As shown in FIGURE 3 each batt is folded upon itself at its mid-point 22 between the slit and the non-parallel edge and sealed together along this line 23 of its shorter parallel side. The batts are further sealed where the shorter parallel side of one batt meets the shorter parallel side of the other batt 24. This is more clearly shown in FIGURE 3. FIGURE 4 shows this air filter batt 25 from the bottom view showing the two extended areas 27 and 28 which form the extended area of the filter. As shown in FIGURE 4 a support frame 29 or wire support is placed about the outer periphery formed by the opened longer parallel sides 30 and 31 :to hold this portion of the filter in its fully opened condition. This wire frame is also used to support and hold the filter in the frame in operation. The frame stiifens the filter and makes it easier to handle. Though a wire rod is shown other support means or stiffening means may also be used in order to open the longer parallel sides to form the downstream opening of the filter.
The air filter batts may be any of the standard air filter batts which are loose, fiutly masses of fibers such as rayon, nylon, polyester, acrylic, Fiberglas, or any of the standard fibers used for filtering air. The fibers are generally laid in a random, three dimension configuration and may be bonded or unbonded as desired.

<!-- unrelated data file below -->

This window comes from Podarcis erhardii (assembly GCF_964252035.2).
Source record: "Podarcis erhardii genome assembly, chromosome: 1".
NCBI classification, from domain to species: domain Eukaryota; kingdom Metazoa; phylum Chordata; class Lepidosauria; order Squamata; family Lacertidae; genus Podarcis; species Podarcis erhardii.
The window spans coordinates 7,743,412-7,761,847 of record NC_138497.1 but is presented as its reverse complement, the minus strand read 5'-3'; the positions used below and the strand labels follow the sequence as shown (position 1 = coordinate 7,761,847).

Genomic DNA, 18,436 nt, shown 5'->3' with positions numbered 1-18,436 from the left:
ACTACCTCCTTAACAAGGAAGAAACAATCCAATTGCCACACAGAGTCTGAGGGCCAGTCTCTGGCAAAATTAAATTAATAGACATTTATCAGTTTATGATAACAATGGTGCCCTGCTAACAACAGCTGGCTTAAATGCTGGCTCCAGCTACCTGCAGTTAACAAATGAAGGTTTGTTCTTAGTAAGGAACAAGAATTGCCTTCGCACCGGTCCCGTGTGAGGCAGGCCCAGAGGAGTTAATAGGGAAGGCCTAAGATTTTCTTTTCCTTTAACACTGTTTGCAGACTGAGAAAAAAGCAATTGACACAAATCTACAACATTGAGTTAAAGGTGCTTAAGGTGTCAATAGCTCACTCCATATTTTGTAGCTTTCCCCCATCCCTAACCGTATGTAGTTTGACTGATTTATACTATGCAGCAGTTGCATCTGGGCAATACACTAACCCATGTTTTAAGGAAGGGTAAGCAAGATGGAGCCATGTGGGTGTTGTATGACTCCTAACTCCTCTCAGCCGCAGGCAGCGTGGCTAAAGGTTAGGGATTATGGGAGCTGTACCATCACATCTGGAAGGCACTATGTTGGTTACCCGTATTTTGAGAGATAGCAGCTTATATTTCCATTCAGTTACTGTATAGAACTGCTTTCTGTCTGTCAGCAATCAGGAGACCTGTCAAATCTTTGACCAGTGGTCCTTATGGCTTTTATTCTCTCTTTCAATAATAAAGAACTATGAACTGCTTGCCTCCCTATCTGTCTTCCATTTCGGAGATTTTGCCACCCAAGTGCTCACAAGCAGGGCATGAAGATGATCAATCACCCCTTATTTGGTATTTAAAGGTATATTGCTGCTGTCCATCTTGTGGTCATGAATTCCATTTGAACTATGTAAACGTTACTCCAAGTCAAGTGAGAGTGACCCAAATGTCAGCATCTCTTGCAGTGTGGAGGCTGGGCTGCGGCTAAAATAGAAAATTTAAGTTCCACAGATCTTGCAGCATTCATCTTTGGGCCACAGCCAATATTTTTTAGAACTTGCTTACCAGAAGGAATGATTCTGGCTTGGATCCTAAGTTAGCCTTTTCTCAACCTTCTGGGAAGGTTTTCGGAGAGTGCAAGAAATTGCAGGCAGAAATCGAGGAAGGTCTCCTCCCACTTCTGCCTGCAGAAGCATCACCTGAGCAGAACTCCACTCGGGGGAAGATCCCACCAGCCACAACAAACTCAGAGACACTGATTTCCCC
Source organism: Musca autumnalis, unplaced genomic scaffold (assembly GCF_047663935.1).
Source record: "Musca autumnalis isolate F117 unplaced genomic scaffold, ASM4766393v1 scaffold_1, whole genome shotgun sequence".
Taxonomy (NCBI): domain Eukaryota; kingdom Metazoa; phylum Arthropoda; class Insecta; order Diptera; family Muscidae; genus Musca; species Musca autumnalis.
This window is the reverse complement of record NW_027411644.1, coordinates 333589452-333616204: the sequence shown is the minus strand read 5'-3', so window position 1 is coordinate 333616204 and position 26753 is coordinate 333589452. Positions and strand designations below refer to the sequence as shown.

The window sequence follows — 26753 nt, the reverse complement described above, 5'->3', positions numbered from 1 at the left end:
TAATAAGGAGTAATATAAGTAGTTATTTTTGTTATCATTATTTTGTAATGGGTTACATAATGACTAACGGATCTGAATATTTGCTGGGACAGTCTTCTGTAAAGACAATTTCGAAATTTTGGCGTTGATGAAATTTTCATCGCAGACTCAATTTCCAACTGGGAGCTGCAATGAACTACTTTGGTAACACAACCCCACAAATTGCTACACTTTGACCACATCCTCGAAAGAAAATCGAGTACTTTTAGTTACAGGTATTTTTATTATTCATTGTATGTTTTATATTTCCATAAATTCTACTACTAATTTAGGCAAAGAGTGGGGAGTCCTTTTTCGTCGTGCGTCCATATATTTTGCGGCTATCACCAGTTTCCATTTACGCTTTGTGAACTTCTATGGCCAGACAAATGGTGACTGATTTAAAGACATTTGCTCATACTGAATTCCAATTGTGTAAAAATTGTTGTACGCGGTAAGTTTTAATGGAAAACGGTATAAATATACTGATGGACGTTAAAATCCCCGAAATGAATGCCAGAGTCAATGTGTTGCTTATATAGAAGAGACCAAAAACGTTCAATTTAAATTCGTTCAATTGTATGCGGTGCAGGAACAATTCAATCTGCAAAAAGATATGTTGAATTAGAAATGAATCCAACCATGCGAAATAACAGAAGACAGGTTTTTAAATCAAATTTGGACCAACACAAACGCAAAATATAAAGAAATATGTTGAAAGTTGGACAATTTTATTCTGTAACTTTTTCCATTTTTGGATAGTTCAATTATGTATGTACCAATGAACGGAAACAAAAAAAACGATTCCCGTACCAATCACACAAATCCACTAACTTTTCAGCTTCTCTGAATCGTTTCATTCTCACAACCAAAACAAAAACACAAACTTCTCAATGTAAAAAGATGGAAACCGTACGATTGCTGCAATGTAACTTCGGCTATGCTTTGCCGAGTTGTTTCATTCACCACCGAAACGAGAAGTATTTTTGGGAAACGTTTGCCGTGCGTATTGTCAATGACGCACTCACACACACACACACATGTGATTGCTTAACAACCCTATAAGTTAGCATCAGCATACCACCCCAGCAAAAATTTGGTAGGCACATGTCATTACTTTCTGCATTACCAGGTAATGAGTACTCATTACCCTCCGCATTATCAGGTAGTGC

In many instances a thermoplastic fiber, or a thermoplastic binder, or the combination of both, may be used. The use of thermoplastic fibers and/or binder of course makes the sealing quite simple merely by applying heat along the edges to be sealed. Other methods of sealing in the desired areas may of course be accomplished by 3 stitching, or by applying adhesive along the edges or other well known sealing techniques.
To increase even further the area of the filters of the present invention two or more of the trapezoidal filters 32 and 33 of the present invention may be used in combination. The trapezoidal air filters may be combined as shown in FIGURES 5 and 6. As is more clearly shown in FIGURE 7 the trapezoids are sealed together by sealing one longer parallel side 35 of the other air filter 33. These may be sealed straight across or, to even improve the blooming and extension of the filter in use, may be sealed in a circular configuration or a curved configuration 36 as shown in FIGURE 7.
What is claimed is:
1. An extended area air filter comprising: a pair of substantially co-extensive trapezoids of fibrous batts each trapezoid having a slit starting at its shorter parallel-side and extending perpendicular therefrom a portion of the distance towards its longer parallel side, said trapezoidal batts being secured to each other along both non-parallel sides and adjacent the slits along both sides thereof and each trapezoid being folded outwardly at the mid-pointsalong the shorter parallel side between said slit and said non-parallel sides and being sealed together along edges transverse to said shorter parallel side on each side of the slit to seal the shorter parallel side whereby an extended area filter is formed having an opening defined by the longer parallel sides of said pairof trapezoids and having two distended areas in the form of truncated, ellipsoidal, conical sections collapsed and sealed at their top portions.